Monday, January 13, 2014 at 10:31 AM
April Nagorsky before Preparatory International, the charter school she used to teach at before it was shut down abruptly.
Last year, 17 charter schools were forced to close their doors in Columbus, a new record for the city.
Jennifer Smith Richards reports in the Columbus Dispatch on some of the repercussions of charters closing up shop, often in the middle of the year:
Nine of the 17 schools that closed in 2013 lasted only a few months this past fall. When they closed, more than 250 students had to find new schools. The state spent more than $1.6 million in taxpayer money to keep the nine schools open only from August through October or November.
But while 2013 was unusual, closings are not rare. A Dispatch analysis of state data found that 29 percent of Ohio’s charter schools have shut, dating to 1997 when the publicly funded but often privately run schools became legal in Ohio.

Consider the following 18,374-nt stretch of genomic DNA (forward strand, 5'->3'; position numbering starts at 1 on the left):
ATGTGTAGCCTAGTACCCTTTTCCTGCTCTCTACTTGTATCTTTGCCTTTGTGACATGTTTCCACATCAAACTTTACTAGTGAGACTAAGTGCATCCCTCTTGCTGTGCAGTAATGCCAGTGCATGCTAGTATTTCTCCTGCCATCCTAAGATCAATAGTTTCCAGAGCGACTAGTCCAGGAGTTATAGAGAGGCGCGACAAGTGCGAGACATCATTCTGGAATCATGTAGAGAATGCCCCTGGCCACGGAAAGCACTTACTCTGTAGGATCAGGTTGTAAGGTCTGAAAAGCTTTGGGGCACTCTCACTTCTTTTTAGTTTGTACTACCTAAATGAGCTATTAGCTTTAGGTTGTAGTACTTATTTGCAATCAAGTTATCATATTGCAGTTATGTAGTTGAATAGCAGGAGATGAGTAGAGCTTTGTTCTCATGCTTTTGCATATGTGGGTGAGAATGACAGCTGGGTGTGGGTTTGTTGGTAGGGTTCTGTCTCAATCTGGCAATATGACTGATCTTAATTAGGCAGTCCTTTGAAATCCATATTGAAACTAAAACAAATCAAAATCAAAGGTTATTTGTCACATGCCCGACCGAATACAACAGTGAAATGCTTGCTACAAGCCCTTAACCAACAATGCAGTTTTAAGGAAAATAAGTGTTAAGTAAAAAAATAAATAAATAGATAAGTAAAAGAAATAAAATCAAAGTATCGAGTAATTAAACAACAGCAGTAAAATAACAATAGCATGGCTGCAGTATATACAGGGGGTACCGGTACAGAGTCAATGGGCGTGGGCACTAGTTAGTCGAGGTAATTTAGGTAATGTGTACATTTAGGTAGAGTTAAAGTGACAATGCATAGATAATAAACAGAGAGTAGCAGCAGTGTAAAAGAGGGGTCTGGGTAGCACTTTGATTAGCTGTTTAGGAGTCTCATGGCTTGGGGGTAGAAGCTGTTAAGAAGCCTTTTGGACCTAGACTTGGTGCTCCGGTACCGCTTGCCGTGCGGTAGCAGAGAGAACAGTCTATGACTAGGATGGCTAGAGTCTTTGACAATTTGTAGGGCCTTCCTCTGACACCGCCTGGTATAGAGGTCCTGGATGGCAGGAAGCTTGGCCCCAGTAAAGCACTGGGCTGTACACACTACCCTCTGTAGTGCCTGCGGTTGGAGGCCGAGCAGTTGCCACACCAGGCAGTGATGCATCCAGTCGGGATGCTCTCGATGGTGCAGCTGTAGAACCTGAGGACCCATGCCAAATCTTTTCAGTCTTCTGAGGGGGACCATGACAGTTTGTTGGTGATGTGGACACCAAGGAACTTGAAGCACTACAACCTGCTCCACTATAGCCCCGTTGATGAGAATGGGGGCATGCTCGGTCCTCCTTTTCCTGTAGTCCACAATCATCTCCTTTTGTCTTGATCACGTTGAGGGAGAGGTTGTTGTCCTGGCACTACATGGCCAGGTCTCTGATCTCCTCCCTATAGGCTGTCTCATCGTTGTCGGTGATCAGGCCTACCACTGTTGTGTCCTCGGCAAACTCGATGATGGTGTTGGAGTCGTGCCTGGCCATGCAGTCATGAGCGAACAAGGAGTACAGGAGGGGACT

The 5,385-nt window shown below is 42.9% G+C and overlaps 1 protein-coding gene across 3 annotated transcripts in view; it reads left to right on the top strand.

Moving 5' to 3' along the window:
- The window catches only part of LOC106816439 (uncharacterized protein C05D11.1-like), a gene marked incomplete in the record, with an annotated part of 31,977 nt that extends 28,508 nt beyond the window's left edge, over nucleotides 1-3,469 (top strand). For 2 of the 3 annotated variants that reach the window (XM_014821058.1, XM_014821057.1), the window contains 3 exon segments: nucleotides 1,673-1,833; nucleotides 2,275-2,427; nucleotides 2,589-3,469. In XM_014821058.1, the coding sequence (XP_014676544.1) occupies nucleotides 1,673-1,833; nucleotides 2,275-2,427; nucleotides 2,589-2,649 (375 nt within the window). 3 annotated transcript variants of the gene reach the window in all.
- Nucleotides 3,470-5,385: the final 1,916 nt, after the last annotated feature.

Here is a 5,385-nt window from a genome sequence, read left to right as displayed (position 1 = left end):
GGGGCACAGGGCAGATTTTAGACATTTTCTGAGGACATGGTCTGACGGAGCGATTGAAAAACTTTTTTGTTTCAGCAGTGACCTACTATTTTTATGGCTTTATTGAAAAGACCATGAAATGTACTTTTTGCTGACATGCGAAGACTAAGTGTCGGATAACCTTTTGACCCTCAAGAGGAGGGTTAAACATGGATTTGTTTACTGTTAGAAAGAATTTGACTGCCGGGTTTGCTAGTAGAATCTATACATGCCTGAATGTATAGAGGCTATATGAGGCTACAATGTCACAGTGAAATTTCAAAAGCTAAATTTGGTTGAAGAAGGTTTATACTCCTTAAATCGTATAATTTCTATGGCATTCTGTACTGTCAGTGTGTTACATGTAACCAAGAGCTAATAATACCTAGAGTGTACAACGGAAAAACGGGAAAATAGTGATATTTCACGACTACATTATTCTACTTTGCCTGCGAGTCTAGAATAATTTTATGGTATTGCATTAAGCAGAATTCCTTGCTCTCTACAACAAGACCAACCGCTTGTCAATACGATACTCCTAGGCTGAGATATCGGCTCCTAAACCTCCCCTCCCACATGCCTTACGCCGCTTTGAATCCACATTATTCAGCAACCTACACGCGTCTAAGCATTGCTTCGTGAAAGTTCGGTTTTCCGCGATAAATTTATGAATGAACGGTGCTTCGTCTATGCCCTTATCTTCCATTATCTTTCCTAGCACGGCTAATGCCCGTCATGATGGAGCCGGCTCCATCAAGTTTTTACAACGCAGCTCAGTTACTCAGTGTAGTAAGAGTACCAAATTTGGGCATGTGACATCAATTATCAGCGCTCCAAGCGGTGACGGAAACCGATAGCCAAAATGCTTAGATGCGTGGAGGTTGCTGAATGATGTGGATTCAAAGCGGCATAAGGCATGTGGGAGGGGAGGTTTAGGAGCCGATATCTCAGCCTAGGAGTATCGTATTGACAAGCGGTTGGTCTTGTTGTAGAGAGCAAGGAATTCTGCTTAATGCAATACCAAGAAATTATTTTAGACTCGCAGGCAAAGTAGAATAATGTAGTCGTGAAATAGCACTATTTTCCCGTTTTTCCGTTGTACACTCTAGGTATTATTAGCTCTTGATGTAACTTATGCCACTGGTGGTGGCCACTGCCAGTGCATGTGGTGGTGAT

According to the Dispatch, many of the Columbus closures were blamed on poor sponsors. Sponsors are nonprofits or other entities like school districts that manage charter schools.
Nonprofit groups, universities, school districts and educational service centers can act as charter-school sponsors or authorizers. They’re supposed to be the gatekeepers; they decide which schools can open and whether they should close if they’re not adequately serving students.
“The way it works right now is, if a school has a sponsor and they sign a contract, that school can open,” said John Charlton, spokesman for the Ohio Department of Education. “We don’t have any approval or denial power.”
The Ohio legislature has taken some steps to try to cut back on the number of charter school closings over the past couple of years, including limiting the number of new schools sponsors with a certain number of low-performing charters can open.
Several Ohio mayors have tried to gain greater control over the charter schools that open in their cities. Cleveland Mayor Frank Jackson was hoping to subject the opening of new charters in his city to a panel review process, though he now says a loophole allows charters to circumvent that, and the mayor of Columbus also wanted at one time to instill similar controls in his city.
But critics contend the closure of a record number of Columbus charter schools in 2013 is further proof that more needs to be done to vet charter school sponsors and organizers before the schools open their doors and start enrolling students, instead of waiting for them to shut down halfway through the year, leaving students stranded.